Spicy Fried Tempeh, and How I Miss My Mom

I haven’t written for quite awhile. Had a moment where I find it hard to process my thoughts into words. I miss having my mom around, so there’s an adult to talk to during the day when my husband is at work. Ironically, I didn’t have a good relationship with my mom as a child. We rarely talked, except when I was talking back. I didn’t know why she was so.. bitter and unloving. I’m not going to elaborate, but I discovered something when I was 16. She’s been holding so much burden by hiding someone else’s secrets just so we, her children, won’t lose respect for that “someone”. To make long story short, since then, I see her in different light.

Funny how my mom lives thousand miles away from me, but her voice is always in my head. Making comments. Sometimes it’s a nice one, sometimes it’s mocking me. When I was playing puzzles with my son, her voice in my head said “Start with the sides first, then you just fill in the middle parts“. After how many years, the memories just flooded back. Like that one time she told me how God would punish me in the future, by making me marry the boy I socked in kindergarten “so watch out, don’t hurt people“.

While driving to my grandmother’s house, we would pass a river. A really dirty one. There were people brushing their teeth there, taking a dump, taking a bath, using the water to cook their meals. I was (and still am) grateful that we have proper plumbing, so using the dirty water wasn;t necessary. Then I saw something else, I’m sure they’ve been there forever, but didn’t notice til that day. There were two men, in their underpants and wifebeaters, stomping something inside a barrel with their sweats dripping down. Undoubtedly using the dirty water, too. My mom noticed me looking at them, said nonchalantly “Oh, they’re just stomping on the soy beans that they’ll turn into tempeh“. My 8-year-old self, who love tempeh so very much, got so disgusted and wouldn’t touch it for the next 5 years. While my mom swore she never said that, I’m sure it was her selective memories playing tricks on her.Oddly, in Indonesia, tempeh is the poor man’s protein choice. Meat costs much more than tempeh. You want a cheap protein? Cook some tempeh. I was quite surprised when I found out that tempeh costs way more than meat ($3.79 for an 8oz pack, are you fucking kidding me?) When I told my mom, she blamed the vegetarian/vegan who made tempeh sounds so “hip”, hence the higher demand. (Sorry for vegetarian/vegan out there, my mom is.. my mom)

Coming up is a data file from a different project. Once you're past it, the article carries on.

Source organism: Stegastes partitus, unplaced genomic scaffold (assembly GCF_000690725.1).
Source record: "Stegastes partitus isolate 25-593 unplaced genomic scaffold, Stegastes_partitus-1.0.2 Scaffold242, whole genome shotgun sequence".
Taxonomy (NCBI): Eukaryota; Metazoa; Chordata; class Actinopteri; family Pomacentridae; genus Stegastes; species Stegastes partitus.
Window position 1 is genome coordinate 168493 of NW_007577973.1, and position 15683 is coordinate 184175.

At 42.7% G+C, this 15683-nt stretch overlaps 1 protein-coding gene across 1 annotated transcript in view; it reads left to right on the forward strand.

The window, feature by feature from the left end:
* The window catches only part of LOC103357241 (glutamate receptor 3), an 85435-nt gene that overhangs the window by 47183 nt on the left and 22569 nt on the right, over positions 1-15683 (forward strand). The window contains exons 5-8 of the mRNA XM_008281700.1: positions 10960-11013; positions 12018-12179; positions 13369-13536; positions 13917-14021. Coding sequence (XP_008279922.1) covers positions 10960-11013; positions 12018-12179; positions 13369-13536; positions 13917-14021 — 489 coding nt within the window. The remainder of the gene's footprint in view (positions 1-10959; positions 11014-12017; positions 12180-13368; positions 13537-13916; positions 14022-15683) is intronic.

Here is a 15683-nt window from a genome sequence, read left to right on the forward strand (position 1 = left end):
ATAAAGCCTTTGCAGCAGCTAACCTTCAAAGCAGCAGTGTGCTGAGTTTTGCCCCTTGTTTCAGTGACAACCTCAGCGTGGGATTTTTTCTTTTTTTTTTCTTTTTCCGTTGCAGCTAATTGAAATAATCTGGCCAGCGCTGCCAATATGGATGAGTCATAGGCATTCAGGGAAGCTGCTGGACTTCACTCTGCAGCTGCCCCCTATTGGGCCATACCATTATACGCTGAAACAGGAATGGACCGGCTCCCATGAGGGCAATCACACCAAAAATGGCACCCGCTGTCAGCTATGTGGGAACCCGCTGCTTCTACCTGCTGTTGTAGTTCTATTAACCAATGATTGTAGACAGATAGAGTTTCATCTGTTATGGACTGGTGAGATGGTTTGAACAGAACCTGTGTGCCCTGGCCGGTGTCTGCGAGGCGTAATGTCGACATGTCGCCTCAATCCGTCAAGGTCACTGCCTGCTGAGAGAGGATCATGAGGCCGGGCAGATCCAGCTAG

But sometimes I splurge, and buy it without even thinking. My mom laughs at me whenever I tell her I buy tempeh, and makes comment about how my younger self must be laughing too and said “This is your punishment for being a spoiled brat who denied tempeh because it was cheap and dirty!” Oh it’s true.. my bratty younger self will DEFINITELY say that. The whole time I was prepping, with all these memories flooded into my brains, I couldn’t help but wish she was here with us.

Here for you guys, who have read my non-sense ramblings and make it this far (I just miss my mom, that is all). My favorite way to eat tempeh.


  • 8oz pack of tempeh, cut into cubes
  • 2 tbsp tamarind water
  • 2 shallots, sliced
  • 1/2 tbsp brown sugar
  • Chilies, (up to you, I used 8), sliced
  • Salt and pepper